Volume 11 Issue 1&2 2022 (Published Jan 24, 2022)

Download volume

A Tourniquet Versus Non-Tourniquet Method in Total Knee Arthroplasty: A Single Center Study in Aden

Abdulfattah A. Haidarah



Introduction: Tourniquet use in surgery of lower limb was a standard method in orthopaedic, mainly in total knee replacement arthroplasty (TKA), and the avoidance of a tourniquet still a matter of concern and debate among orthopaedic surgeons. This study was conducted to compare the results of using tourniquet versus non-tourniquet method during total knee replacement operation done in a private hospital in Aden Governorate.

Methods: A prospective comparative study included 49 patients underwent TKA in a private hospital in Aden during 2018-2020. They were randomized 1:1 to the use of tourniquet (group I, n=23) or non-tourniquet (group II, n=26). In group I, the tourniquet cuff pressure was inflated based on the patients’ systolic pressure and a margin of 100 mm Hg (generally the pressure was ≤ 225 mmHg). The cuff was inflated immediately before surgery and deflated as soon as surgery ended. The primary outcome was the blood requirements after surgery. Secondary outcomes were pain, quadriceps extension strength and range of motion.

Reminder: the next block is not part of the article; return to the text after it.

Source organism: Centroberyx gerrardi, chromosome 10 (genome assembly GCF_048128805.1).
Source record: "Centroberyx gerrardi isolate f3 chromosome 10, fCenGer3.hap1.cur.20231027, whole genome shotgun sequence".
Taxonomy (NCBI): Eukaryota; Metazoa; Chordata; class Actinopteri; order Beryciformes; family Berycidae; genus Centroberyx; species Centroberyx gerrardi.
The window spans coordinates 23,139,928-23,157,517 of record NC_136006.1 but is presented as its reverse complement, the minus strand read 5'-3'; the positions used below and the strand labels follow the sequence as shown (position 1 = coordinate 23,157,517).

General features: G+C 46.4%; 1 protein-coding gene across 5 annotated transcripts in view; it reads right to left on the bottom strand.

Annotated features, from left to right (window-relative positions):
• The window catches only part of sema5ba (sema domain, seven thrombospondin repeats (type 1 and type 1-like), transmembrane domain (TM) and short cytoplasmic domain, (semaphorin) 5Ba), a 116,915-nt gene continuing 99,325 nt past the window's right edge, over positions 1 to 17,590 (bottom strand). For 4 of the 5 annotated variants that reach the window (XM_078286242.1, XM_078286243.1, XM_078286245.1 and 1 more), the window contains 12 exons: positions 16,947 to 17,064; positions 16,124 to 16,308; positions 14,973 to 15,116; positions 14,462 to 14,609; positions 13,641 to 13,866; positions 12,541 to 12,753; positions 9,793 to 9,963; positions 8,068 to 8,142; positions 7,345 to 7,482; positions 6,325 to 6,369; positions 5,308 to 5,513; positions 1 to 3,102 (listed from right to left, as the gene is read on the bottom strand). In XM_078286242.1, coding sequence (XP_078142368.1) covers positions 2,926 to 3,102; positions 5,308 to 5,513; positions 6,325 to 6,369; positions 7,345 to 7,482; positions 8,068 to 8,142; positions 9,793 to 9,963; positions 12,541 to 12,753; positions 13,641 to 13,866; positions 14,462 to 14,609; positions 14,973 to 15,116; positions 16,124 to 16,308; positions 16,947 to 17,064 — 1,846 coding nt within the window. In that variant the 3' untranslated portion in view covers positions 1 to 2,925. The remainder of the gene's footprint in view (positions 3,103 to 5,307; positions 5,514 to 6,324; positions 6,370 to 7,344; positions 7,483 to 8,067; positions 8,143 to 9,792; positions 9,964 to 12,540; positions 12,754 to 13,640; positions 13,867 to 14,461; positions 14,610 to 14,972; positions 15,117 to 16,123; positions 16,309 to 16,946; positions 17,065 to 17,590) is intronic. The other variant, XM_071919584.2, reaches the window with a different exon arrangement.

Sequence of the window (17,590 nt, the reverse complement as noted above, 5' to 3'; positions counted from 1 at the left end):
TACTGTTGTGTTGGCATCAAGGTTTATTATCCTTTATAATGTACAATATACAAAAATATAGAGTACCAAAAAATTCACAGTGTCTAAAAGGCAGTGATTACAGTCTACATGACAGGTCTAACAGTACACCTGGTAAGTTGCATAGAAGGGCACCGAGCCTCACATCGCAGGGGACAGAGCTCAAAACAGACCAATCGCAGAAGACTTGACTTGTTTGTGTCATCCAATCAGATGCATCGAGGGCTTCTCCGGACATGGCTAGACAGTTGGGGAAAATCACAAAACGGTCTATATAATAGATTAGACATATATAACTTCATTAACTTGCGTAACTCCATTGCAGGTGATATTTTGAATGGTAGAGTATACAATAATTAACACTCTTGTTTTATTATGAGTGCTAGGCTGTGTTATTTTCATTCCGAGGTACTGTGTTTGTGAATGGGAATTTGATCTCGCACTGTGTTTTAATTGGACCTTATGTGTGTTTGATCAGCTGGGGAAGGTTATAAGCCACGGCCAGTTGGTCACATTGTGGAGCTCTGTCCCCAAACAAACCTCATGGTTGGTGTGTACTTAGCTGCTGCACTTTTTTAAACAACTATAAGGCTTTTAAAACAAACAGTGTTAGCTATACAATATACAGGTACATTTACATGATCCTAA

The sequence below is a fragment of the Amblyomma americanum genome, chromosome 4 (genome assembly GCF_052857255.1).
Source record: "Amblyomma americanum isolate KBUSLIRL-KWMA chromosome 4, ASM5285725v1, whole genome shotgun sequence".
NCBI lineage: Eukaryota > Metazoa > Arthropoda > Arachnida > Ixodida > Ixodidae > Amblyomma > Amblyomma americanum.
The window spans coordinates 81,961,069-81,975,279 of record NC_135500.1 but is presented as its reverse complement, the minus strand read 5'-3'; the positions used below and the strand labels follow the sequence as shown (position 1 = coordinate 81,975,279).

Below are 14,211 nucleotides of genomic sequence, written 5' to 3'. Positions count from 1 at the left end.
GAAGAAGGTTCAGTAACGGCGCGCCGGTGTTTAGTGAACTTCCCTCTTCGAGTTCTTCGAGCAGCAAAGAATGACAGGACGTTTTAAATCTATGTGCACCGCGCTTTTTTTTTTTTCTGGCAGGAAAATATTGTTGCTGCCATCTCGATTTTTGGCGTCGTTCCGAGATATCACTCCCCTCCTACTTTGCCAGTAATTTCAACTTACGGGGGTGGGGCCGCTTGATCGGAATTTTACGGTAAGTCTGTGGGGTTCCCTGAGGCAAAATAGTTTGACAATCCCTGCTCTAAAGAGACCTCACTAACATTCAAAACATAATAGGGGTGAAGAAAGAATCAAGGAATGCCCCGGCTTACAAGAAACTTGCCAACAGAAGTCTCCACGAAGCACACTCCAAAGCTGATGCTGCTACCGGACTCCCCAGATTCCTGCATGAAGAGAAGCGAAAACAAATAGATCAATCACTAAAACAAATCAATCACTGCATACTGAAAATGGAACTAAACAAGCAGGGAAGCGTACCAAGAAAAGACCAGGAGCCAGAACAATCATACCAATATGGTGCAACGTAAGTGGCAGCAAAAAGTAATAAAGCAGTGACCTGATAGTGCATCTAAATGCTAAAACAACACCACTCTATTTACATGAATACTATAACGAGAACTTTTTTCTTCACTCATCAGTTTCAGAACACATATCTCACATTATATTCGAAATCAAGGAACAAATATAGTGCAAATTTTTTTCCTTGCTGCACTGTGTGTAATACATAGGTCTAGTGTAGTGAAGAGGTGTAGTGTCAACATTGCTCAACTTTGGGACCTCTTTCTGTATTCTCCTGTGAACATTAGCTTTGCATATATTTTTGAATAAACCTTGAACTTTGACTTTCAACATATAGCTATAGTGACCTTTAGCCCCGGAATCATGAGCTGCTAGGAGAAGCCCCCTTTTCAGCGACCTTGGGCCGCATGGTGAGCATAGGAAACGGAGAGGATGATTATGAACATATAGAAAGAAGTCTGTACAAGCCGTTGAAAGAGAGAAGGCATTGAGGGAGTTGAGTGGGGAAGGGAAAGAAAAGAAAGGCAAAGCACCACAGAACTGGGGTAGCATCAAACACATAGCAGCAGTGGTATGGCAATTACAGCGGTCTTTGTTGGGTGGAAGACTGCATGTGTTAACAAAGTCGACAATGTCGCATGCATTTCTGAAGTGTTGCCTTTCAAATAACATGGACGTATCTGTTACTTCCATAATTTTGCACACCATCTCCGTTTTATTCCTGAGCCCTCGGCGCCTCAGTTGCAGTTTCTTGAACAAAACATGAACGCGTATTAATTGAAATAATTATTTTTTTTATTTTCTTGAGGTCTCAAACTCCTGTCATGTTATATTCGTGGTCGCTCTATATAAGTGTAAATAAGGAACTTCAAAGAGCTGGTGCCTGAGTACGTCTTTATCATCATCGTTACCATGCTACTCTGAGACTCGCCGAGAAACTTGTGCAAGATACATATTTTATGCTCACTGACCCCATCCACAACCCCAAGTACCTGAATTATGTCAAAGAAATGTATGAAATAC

Results: The median age was 57 years in group I and 60 years in group II. The female to male ratio was 2.3:1 in group I and 1.8:1 in group II. Bleeding during operation was statistically significantly higher among group II (mean: 575± 91.9 ml); compared with 276±83.7ml in group I. Post-operatively, bleeding was statistically significantly higher among group I (767±101.8 ml); compared to 198±107.2 ml in group II.  Post-operatively, three patients from group I needed transfusion of 1 unit packed red blood cells and no patient from group II needed blood transfusion. Pain was mild in all group II patients and in 60.9% of group I patients with significant statistical difference (p<0.05). The quadriceps extension strength (QES) was not significantly affected in 88.5% of group II, while 73.9% of group I showed mild to moderate weakness. The range of motion was significantly full range in 88.5% of group II patients while mild limitation was observed among 69.6% of group I patients.

Conclusion: This study concluded that in spite of the higher intra-operative blood loss, performing TKA without tourniquet is superior to the use of tourniquet in terms of post-operative outcome.

Keywords: Tourniquet, TKA, Bleeding, Pain, QES, Range of motion.